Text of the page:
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Snyder in his office
Charles B. J. Snyder (1860-1945) was a prolific American architect, architectural engineer, and mechanical engineer in the field of urban school building design and construction. He is widely recognizedfor his leadership, innovation, and transformation of school building construction process, design, and quality during his tenure as Superintendent of School Buildings for the New York City Board of Education between 1891 and 1923.

Elected Superintendent of School Buildings

At its last meeting of the school year, July 8, 1891, the Board of Education elected Snyder as Superintendent of Buildings, to succeed George W. Debevoise, who had resigned. Of the thirteen votes cast, Snyder received twelve. It's not clear how Snyder won the support, but he may have had a connection with the banker Robert Maclay, head of the Board of Education's Building Committee. Snyder named his younger son "Robert Maclay." From the time of his appointment until the consolidation of the City of Greater New York in 1898, Snyder oversaw Manhattan and The Bronx.

On January 1, 1898, The City of New York consolidated with the City of Brooklyn, the County of New York (which then included parts of The Bronxmarker), the County of Richmond, and the western portion of the County of Queens. After the consolidation, Snyder retained his position as Superintendent of School Buildings for the NYC BoE.

School design innovations

Snyder saw school buildings as civic monuments for a better society. He was concerned with health and safety issues in public schools and focused on fire protection, ventilation, lighting, and classroom size. Snyder used terra cotta blocks in floor construction to improve fireproofing, and large and numerous windows to allow more light and air into the classrooms. He also developed new methods for mechanical air circulation in school buildings. The problem of school design in New York was compounded by the relatively constricted sites which were necessitated by the high cost of land acquisition.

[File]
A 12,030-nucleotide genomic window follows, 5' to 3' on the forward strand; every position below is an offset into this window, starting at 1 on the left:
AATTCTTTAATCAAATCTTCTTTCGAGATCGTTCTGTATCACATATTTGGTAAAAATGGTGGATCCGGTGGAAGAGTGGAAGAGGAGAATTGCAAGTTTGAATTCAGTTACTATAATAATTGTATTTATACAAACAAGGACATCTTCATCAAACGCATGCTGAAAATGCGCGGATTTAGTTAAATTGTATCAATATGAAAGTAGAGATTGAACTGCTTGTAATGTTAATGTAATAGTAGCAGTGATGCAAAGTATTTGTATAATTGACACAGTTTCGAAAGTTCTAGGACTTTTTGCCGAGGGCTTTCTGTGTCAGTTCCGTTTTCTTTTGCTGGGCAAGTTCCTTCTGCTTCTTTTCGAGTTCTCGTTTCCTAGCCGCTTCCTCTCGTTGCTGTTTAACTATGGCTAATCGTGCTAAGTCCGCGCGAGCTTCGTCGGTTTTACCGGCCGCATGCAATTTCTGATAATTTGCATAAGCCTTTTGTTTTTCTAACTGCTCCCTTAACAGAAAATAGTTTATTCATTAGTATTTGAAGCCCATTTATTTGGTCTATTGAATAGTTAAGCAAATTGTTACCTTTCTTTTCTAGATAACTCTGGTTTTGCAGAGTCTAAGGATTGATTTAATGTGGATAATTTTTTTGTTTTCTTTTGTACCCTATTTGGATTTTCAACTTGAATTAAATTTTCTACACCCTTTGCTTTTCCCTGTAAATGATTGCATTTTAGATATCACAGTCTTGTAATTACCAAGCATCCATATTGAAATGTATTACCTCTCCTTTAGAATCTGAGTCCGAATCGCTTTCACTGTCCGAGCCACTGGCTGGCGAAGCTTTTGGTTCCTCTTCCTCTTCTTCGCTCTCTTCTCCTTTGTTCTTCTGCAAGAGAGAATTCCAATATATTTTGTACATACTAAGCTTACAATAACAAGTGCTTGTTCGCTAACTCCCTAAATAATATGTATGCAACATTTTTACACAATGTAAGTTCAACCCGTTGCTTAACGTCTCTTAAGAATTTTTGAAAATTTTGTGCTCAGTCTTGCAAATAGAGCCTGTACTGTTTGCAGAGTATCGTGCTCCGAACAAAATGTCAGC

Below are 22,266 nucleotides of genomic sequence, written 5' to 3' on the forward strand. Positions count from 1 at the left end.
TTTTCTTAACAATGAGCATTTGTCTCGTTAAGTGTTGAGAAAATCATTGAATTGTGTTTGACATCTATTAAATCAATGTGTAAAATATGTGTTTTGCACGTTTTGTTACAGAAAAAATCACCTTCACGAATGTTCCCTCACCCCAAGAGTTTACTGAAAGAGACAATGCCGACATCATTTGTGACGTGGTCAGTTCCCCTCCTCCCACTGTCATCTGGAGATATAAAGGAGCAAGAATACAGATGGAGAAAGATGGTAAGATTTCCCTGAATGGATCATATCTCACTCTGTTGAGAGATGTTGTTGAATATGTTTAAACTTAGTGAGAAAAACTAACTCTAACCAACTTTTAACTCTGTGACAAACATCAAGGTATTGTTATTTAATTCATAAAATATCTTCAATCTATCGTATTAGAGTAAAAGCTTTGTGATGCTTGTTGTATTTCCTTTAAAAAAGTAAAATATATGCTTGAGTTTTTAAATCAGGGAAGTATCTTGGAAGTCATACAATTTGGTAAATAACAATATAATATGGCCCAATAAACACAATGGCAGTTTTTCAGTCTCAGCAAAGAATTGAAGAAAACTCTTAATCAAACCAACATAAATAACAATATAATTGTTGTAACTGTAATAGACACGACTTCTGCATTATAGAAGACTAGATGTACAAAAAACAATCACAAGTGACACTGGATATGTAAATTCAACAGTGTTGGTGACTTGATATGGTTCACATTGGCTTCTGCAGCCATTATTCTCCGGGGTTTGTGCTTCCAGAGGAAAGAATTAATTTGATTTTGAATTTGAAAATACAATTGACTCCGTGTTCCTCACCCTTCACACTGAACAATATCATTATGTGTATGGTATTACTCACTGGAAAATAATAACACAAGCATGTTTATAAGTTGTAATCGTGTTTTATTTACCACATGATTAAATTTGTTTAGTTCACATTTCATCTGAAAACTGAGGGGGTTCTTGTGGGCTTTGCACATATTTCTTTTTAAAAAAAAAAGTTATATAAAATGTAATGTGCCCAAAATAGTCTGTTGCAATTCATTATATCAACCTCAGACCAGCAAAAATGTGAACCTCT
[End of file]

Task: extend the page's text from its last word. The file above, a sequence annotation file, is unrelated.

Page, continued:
• H-Plan: In 1896 Snyder began designing his first "H-plan," which provided two side courts. Snyder's H-plan improved the overall environmental quality by, among other things, allowing generous light and fresh air into classrooms. And, it featured a grand courtyard entrance. It also provided areas between the wings that were safe for recreation.
  • Skeletal Structure: The use of steel skeleton framing for buildings over four stories allowed for cheaper and faster construction as well as an increased span of window openings.


  • Standardizing a New Standard: Because of the need to produce many buildings in a short time, Snyder's office improved the design and planning ideas of earlier schools and sometimes used the same basic design for several schools.
  • Organizational & Project Management: Snyder reorganized the Deputy Superintendents so that each was responsible for a single part of the building — such as (i) design and planning, (ii) heating and ventilating, (iii) electricity, (iv) plumbing and drainage, (v) furniture, and (vi) inspection and records — and each reported directly to him.


Retirement

In 1922, Snyder began openly exploring retirement. He said that he hadn't had a vacation in 18 years and was tired and completely worn-out and that it was time to go fishing. On July 1, 1923, Snyder officially retired.

Notable architectural structures (listed by original designation)

PS 27, The Bronx
As Superintendent, Snyder is credited with the design of over 400 structural projects — including more than 140 elementary schools. Snyder worked in several styles, including Beaux Arts, English Collegiate Gothic, Jacobean, and Dutch Colonial. He preferred mid-block locations away from busy and polluted avenues. One of his signature motifs was to design spaces for learning that would offer a respite from noisy streets and poverty.

Elementary schools (grammar schools, K-8)

The Bronx
  • PS 17; now City Island Museum (190 Fordham St., E. of City Island Ave.)
  • PS 27 (519 St. Ann's Ave., btwn. 147th & 148th Sts.) NYC Landmark